Kendrick Lamar Sends A Black Friday Message To All Who Doubt He’s Still A Lyrical Monster (Audio)

Hip-Hop Fans, please subscribe to AFH TV, a streaming video service focused on real Hip-Hop culture. We already have exclusive interviews, documentaries, and rare freestyles featuring some of Rap’s most iconic artists and personalities, and much more is coming--movies, TV series, talk shows. We need your support. It is only $1.99/month or $12/year, and is available on iOS, Android, Roku, Apple TV, Amazon Fire and Google TV, for all subscribers. Start your 30-day free trial now. Thank you.

Earlier this year, Kendrick Lamar released his critically-acclaimed follow up to good kid, m.A.A.d. city. That album, To Pimp A Butterfly, was a departure from the narratives and music of his major label debut, layering in dense funk powered by musicians like Thundercat, Terrace Martin and, the original funkateer, George Clinton, himself. Vocally and lyrically, Kendrick also created a thick stew of Black empowerment, seasoned with a healthy dose of dealing with his newfound fame and the survivor’s guilt of escaping from the mad city that many close to him did not survive. Recently, however, some critics have surfaced claiming the album may have tried to do too much for its own good. Others also claimed that Lamar may have thrown the baby out with the bathwater with his rhymes which, at times, were more spoken work than the verbal assaults found on “Control” and the BET Hip Hop Cypher that elevated him to a new level.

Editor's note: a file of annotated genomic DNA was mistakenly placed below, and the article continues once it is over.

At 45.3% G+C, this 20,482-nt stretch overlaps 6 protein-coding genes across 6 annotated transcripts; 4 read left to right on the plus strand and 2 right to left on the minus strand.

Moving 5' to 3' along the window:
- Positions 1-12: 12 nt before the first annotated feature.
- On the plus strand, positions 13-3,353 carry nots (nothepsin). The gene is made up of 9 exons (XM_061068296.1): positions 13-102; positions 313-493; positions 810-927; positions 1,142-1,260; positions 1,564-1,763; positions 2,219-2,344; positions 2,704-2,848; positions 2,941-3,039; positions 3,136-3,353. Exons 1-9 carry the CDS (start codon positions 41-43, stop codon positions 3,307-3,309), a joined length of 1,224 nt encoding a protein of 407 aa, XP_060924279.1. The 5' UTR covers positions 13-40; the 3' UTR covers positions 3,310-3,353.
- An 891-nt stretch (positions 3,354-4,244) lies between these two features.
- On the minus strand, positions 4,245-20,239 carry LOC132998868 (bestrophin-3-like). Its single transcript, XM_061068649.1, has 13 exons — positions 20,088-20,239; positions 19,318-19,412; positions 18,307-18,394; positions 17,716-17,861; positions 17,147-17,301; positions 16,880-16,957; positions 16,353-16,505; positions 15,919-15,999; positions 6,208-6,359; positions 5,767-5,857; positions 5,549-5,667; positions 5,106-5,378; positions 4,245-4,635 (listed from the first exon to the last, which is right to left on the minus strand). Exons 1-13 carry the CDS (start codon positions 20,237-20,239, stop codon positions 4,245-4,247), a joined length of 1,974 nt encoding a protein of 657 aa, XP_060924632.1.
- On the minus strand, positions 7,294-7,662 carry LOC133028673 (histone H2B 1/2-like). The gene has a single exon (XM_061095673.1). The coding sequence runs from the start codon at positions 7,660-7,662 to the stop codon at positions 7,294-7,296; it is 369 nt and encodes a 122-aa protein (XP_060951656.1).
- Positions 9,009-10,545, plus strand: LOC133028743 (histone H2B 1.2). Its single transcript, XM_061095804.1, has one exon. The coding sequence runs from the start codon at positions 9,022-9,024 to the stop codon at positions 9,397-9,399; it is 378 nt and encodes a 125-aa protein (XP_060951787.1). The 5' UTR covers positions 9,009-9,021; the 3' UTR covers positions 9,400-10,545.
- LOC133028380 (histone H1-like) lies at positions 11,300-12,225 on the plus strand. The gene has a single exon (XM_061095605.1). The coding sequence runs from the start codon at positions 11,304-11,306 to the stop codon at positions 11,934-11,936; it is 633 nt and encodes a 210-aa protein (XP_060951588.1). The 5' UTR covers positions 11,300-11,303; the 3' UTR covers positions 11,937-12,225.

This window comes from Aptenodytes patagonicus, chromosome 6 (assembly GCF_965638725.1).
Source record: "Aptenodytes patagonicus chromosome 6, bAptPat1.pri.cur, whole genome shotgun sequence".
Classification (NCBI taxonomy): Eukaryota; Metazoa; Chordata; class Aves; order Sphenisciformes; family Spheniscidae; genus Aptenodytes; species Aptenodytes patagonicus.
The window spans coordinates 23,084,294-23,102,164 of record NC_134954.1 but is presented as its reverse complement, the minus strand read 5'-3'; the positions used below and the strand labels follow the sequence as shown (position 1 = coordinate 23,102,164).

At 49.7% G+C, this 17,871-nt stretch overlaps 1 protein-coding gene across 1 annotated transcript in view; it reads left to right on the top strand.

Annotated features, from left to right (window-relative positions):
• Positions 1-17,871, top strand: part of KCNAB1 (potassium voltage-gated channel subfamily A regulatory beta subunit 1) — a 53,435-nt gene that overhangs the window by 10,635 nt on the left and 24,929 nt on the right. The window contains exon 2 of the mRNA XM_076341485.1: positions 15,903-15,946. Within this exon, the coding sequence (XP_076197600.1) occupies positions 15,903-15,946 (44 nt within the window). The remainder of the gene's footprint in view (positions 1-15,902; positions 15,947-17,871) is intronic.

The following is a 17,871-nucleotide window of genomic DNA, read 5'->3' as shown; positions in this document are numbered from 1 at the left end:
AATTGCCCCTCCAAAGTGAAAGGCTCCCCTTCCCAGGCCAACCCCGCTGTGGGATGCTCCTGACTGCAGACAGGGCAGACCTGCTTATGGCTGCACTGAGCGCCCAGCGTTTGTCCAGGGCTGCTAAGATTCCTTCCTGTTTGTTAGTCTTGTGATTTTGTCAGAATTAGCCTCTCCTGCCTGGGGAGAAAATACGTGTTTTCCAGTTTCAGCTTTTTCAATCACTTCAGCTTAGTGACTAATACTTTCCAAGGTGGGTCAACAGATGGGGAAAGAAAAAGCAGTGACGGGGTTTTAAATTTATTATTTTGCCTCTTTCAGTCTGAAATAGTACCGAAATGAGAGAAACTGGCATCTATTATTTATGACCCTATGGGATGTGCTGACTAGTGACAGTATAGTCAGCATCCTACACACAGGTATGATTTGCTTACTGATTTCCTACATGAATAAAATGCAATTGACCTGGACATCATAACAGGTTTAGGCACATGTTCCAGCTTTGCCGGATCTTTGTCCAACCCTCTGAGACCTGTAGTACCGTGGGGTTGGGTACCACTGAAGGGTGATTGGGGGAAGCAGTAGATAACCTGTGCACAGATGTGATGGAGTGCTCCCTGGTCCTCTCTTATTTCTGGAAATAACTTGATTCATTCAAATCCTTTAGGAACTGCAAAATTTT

Today, Kendrick Lamar has an answer to all those who doubt he can still get absolutely savage on the microphone. “Black Friday” is a freestyle over J. Cole’s “A Tale of 2 Citiez,” and Kendrick has lots to say. He appears to have little patience for the recent criticism (“I’m animal for analysts”–perhaps a response to recent think pieces suggesting about TPAB) or the praise (“Billboard listen, he 2Pac damn;
By number 9 make sure he lives oh yea”–a direct reference to Billboard’s inclusion of him as number 9 on their top 10 rappers of all-time list, and their exclusion of Tupac). He also makes it clear that he still believes himself to be peerless, “And now we look at the competition as quick submission, They tappin’ out before we even get a chance to miss ‘em, What this about, is it money or skill?, Maybe it’s both and I got large amounts of it it’s real.” Regardless of who the intended targets may be, this is clearly a statement Rap by the Compton MC many call King Kendrick. Take a listent.

Related: Kendrick Lamar Uses Menace II Society In A Brilliant Video For These Walls